It’s in our nature as human beings to crave for meaningful connections with the people that surround us. It is both satisfying and fulfilling to be in a position where you can comfortably identify with an individual or a group as your kin, friend or lover. We need to feel that we have people in our lives we can depend on and in exchange, we want them to depend on us as well because we understand the joy of being there for someone you deeply care for.
Going back a decade ago when I was still in my teens, adolescence had done a number on my self-esteem and I struggled to see anything positive in my life, though there was plenty. A lot of my insecurities came from my inability to have functional relationships with my peers. I always felt like I was too uncool to hang with certain people. I doubted my intelligence and at one point even thought that I couldn’t keep up with the conversations they were having because I wasn’t going to contribute anything meaningful.
What often happens in these situations is, individuals, alter their personalities so that they can fit into the clique. The problem with wanting to be someone you are not is the mental fatigue that comes with it. More so, you experience even deeper issues of self-esteem because you are aware that what you are doing is wrong and desperate.
When I was involved in a car accident a few years later and injured my spine, everything came crumbling down. At first, I received overwhelming support from my friends, they came to see me in hospital, made me feel loved and cared for. As time went by, it seemed like I grew more and more insignificant. I was at a very vulnerable time in my life; being in bed all day sickly and tired. I felt alone, like no one cared.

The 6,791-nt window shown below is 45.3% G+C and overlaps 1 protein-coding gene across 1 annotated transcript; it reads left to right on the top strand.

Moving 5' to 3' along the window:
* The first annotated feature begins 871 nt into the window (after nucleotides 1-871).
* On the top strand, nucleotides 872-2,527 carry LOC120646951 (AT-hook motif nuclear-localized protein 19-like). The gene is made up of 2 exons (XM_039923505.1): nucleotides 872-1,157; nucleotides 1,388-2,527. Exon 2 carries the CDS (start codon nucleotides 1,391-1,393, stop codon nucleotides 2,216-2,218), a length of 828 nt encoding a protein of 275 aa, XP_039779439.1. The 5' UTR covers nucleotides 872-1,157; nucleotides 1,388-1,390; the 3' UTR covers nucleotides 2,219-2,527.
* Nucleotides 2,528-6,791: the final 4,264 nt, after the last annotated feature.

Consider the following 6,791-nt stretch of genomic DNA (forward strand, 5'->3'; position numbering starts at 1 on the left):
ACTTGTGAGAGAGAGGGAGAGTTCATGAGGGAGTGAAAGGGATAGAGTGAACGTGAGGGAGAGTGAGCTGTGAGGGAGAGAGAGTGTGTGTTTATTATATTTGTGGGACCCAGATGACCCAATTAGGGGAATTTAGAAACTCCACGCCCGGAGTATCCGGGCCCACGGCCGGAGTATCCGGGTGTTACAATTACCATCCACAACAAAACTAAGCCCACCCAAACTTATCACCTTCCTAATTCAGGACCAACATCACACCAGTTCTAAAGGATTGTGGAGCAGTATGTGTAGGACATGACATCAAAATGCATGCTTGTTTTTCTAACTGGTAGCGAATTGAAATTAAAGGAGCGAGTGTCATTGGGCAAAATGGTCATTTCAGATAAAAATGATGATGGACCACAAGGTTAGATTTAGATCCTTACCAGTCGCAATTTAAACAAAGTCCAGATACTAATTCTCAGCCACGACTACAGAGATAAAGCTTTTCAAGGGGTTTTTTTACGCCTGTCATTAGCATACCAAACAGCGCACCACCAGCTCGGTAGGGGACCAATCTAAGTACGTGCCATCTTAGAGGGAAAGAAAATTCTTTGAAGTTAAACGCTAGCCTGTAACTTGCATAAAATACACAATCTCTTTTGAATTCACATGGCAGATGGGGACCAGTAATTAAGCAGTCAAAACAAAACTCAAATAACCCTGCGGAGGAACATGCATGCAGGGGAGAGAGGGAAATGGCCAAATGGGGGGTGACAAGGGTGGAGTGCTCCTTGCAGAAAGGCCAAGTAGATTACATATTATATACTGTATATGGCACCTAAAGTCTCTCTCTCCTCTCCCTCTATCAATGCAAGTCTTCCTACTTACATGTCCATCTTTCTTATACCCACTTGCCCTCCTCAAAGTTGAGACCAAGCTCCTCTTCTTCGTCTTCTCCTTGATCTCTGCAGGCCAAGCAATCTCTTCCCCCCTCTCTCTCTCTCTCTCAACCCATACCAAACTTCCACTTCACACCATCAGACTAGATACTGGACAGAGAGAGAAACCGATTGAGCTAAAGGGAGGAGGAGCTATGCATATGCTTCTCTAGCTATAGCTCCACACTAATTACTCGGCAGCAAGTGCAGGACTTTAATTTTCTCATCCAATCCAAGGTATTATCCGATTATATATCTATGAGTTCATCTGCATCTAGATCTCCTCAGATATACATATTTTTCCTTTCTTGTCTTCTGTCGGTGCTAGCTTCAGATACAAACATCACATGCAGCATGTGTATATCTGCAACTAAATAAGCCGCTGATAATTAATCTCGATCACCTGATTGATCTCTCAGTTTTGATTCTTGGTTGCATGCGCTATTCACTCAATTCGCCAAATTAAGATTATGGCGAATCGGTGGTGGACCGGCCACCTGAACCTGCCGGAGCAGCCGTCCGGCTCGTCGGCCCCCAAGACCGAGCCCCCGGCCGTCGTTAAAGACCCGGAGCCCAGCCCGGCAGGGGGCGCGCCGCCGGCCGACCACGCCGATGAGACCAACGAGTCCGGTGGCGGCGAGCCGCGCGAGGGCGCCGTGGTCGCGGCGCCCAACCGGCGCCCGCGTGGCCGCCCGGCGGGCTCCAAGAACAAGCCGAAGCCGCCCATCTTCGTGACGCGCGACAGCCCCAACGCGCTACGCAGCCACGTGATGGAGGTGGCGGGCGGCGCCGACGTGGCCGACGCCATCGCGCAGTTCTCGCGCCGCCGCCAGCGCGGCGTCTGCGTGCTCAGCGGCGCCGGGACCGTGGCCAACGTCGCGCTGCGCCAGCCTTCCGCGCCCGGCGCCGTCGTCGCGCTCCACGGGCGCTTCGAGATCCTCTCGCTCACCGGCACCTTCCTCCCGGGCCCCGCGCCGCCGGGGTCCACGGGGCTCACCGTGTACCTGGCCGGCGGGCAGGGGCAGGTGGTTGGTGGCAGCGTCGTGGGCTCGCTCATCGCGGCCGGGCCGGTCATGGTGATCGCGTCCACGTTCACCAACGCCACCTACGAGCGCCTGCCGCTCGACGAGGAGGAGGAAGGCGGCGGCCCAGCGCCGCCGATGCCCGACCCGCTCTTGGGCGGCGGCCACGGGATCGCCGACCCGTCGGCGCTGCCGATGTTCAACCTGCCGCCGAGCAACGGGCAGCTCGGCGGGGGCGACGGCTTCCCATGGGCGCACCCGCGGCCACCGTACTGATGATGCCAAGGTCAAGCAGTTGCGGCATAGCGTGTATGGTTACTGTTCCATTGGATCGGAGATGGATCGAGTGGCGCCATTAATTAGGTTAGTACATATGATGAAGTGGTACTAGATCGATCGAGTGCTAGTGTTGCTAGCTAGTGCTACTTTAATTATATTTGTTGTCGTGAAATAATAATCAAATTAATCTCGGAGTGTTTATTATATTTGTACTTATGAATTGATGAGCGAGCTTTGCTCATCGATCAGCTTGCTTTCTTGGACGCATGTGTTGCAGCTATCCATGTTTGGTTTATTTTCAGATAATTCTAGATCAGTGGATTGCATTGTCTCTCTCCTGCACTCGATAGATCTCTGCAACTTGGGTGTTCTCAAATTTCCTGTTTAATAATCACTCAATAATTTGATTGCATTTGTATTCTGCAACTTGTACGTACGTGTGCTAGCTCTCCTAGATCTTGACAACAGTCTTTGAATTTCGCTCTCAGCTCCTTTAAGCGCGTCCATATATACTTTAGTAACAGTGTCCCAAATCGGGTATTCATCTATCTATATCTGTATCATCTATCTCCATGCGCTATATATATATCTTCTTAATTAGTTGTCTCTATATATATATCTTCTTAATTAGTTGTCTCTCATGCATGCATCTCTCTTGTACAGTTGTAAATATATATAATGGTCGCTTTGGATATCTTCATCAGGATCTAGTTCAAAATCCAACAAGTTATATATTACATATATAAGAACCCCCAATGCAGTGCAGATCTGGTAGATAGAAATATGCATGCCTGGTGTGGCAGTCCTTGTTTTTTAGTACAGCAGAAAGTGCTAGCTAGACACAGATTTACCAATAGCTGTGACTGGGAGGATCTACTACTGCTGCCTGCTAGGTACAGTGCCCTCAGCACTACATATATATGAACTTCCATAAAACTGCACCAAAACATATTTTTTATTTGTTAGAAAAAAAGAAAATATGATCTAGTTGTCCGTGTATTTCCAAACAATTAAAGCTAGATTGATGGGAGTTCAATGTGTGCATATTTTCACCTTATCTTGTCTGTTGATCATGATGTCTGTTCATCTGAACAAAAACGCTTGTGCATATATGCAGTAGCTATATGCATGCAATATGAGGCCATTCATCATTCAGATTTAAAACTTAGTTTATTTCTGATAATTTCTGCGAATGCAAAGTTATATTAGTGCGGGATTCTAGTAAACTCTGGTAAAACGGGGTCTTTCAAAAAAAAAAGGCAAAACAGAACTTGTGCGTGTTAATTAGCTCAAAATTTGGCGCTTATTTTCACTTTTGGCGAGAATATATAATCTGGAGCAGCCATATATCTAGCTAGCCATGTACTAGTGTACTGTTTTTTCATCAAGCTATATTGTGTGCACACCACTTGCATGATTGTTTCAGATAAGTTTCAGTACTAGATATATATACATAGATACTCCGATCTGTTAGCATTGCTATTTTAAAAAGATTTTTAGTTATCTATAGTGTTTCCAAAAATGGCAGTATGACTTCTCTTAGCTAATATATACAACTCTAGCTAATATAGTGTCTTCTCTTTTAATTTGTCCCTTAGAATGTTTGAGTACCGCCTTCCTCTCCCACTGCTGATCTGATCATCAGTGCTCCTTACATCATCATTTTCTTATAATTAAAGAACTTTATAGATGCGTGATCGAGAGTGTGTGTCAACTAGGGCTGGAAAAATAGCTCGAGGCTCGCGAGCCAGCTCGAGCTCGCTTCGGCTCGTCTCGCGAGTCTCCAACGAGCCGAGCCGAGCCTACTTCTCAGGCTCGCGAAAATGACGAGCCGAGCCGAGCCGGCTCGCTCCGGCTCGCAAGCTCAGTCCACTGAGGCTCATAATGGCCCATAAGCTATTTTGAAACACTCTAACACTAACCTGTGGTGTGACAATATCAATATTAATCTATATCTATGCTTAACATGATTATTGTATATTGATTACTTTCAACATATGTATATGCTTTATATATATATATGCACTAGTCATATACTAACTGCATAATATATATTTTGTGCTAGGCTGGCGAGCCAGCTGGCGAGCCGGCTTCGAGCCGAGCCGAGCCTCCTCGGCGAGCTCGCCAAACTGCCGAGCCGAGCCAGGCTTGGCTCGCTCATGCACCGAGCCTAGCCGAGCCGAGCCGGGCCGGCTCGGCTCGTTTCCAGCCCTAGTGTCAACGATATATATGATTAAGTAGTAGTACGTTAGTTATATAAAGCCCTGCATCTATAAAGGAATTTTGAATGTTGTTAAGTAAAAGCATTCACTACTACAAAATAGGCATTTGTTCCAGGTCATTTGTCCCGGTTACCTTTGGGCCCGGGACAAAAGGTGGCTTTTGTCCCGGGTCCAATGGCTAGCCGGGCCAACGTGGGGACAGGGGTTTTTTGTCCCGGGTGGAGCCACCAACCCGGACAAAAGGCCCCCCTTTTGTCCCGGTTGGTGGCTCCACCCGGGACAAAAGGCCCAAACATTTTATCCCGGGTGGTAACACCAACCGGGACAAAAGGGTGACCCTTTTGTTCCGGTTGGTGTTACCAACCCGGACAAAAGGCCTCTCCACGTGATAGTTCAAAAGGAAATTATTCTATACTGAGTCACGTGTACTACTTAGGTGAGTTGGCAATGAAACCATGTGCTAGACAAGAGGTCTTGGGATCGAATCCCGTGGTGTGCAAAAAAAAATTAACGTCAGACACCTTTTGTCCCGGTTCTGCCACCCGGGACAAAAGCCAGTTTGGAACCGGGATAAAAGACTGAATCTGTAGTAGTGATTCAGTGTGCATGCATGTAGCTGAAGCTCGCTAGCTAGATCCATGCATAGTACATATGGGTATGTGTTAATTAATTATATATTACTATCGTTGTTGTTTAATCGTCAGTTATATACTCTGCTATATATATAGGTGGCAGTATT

All my insecurities from when I was a teenager came back flooding in. It is painful past that I don’t like to look back on. The harsh reality of a life changed by paralysis plus scarred emotions made my life all the more miserable. It took me months to even contemplate having a friendly conversation with anyone. I preferred the comfort I found in my solitude, anything more was exhausting and depressing.
Because I spent so much time indoors, I met most people online as I had started writing short posts about what I was going through. Opening the doors to my life for the 85 people on my friend list wasn’t something that came naturally to me because I have always been an introvert. The interaction I got on social media became my saving grace, the void of absent friends had been filled by virtual affection and the more I shared, the lighter I felt. It was my own personal therapy.
The unique nature of my story attracted many kinds of people to my life; having this kind of attention from strangers made me feel special because I didn’t really have any solid friendship in real life at the time. I invested a lot in these friendships, mainly because I had plenty of time on my hands since I spent most of my days in bed.
I started noticing an interesting trend in most of the friendships I was making. Each would start on a high, we would communicate at all hours of the day and they would be very concerned about my health, education and what I was planning to do with my life. After a few months, however, conversations would go cold and they would resume living their lives. I, on the other hand, would be left stranded, not sure what to do or where to look. In my mind, I thought I had made a friend, I guess I thought wrong.
It’s like a thirst for curiosity that people want to quench. Once they get to know you, how you sleep, bathe, have sex, go to the bathroom…you cease to become interesting anymore and they move on without you. I have been built up hundreds of times only to be brought down. Most of the relationships I have forged in the recent past rarely last long. It’s always touch and go. Over time, however, I have learnt to protect myself from the hurt and to be a better judge of character. If you look closely, you can always tell who is genuine and who is otherwise.
From Stairs To Ramps: What Paralysis Means To Me